Multithreaded Programming Guide

Thread-Directed Signals

The UNIX signal mechanism is extended with the idea of thread-directed signals. Thread-directed signals are just like ordinary asynchronous signals, except that thread-directed signals are sent to a particular thread instead of to a process.

A separate thread that waits for asynchronous signals can be safer and easier than installing a signal handler that processes the signals.

A better way to deal with asynchronous signals is to treat these signals synchronously. By calling sigwait(2), a thread can wait until a signal occurs. See Waiting for a Specified Signal.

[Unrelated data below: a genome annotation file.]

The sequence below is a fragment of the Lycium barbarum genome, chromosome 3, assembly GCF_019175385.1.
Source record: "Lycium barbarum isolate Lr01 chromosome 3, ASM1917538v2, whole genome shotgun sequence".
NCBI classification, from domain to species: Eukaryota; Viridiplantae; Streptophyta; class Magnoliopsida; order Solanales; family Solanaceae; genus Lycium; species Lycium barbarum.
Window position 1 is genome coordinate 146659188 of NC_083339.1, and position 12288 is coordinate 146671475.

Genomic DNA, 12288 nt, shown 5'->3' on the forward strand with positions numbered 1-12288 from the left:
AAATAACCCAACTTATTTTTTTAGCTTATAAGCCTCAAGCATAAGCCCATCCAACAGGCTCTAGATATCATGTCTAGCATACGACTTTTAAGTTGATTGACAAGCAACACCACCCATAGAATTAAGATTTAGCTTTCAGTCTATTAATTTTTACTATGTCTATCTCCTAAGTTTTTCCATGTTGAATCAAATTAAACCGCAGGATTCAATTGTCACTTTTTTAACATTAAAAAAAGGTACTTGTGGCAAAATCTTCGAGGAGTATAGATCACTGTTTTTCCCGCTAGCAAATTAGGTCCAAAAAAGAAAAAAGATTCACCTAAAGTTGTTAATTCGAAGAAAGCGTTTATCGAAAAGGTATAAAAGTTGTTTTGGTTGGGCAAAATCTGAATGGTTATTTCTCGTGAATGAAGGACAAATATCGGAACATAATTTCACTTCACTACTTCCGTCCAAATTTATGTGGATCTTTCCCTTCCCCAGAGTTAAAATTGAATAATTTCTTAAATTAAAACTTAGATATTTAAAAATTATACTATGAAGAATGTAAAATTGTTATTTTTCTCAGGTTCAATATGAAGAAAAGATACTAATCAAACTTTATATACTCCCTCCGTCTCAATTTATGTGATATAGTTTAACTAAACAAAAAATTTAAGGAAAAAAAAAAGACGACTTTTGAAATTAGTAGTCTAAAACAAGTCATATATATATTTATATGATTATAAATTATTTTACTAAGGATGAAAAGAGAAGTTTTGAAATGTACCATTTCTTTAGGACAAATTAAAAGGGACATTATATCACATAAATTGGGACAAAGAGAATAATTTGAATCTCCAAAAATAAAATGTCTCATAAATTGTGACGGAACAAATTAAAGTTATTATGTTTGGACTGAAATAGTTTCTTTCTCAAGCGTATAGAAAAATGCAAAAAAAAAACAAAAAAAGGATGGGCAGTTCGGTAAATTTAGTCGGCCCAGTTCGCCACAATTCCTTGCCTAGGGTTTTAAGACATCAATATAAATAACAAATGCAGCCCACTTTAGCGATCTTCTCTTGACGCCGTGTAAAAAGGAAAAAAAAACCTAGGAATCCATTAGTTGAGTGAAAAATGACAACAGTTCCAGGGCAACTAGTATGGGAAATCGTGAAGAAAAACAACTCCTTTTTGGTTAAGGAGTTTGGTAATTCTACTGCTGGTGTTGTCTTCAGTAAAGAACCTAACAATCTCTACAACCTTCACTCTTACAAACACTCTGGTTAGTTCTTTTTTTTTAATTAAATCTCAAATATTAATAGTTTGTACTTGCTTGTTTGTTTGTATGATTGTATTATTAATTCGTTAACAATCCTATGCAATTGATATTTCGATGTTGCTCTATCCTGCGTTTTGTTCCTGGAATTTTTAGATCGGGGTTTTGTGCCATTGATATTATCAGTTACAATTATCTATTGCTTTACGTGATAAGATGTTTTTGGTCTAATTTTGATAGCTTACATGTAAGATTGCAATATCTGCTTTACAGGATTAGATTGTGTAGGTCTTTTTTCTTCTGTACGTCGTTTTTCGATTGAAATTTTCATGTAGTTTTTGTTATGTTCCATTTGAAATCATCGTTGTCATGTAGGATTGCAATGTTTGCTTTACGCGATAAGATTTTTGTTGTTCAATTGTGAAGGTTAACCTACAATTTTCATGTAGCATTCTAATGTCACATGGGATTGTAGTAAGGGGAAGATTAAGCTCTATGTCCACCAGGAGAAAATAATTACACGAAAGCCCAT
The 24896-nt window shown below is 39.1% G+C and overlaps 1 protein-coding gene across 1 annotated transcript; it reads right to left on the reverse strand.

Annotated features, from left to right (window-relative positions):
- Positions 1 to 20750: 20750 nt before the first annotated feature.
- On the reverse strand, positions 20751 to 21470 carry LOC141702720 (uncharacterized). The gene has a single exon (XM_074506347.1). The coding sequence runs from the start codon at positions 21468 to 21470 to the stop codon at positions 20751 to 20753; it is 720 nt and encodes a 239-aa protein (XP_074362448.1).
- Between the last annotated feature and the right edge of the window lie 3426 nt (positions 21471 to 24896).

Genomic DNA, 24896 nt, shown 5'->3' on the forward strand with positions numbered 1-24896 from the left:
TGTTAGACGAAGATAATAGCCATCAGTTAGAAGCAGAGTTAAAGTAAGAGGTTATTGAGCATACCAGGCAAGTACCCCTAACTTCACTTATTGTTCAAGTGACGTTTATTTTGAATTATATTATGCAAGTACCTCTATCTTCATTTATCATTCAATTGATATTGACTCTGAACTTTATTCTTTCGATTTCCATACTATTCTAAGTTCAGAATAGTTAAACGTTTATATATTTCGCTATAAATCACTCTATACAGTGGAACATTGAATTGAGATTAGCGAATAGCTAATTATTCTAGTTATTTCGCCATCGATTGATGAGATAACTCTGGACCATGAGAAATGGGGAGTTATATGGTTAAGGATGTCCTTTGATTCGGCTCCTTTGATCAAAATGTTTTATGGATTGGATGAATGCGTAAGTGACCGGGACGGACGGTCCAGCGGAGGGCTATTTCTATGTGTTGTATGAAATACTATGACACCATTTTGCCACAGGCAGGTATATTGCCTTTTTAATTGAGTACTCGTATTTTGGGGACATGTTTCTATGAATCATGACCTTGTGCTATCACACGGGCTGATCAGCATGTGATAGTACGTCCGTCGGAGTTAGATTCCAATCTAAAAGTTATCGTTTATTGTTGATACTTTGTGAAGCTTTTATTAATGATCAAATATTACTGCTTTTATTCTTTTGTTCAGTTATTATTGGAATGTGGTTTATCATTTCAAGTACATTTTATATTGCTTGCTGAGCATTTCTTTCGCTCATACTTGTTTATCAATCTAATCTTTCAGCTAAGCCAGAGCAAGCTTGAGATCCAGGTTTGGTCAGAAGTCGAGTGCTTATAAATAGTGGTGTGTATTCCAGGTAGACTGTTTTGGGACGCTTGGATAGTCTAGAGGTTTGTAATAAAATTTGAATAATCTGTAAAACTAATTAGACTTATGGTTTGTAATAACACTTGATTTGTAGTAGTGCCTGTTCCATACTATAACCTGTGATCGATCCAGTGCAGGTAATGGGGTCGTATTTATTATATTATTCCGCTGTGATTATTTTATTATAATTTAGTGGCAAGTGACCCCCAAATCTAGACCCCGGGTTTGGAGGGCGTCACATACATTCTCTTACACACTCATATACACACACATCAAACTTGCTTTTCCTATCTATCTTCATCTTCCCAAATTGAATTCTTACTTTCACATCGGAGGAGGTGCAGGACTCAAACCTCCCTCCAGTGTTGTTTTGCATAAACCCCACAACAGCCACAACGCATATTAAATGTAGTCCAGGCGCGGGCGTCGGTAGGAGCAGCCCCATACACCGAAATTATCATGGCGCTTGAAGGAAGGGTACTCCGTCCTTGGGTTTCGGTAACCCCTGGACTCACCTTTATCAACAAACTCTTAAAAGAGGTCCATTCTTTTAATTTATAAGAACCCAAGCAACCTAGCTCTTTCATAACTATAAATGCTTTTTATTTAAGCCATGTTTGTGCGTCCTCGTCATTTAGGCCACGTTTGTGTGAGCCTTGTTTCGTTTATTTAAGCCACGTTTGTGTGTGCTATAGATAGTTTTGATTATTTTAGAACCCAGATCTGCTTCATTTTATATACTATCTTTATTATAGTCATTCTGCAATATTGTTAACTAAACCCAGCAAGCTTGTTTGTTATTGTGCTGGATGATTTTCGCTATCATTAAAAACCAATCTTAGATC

Example 5–2 Asynchronous Signals and sigwait(2)

main() {
    sigset_t set;
    void runA(void);
    int sig;

    sigaddset(&set, SIGINT);
    pthread_sigmask(SIG_BLOCK, &set, NULL);
    pthread_create(NULL, 0, runA, NULL, PTHREAD_DETACHED, NULL);

    while (1) {
        sigwait(&set, &sig);
        printf("nestcount = %d\n", nestcount);
        printf("received signal %d\n", sig);

void runA() {

This example modifies the code of Example 5–1. The main routine masks the SIGINT signal, creates a child thread that calls function A of the previous example, and issues sigwait() to handle the SIGINT signal.

Note that the signal is masked in the compute thread because the compute thread inherits its signal mask from the main thread. The main thread is protected from SIGINT while, and only while, the thread is not blocked inside of sigwait().

Also, note that no danger exists of having system calls interrupted when you use sigwait().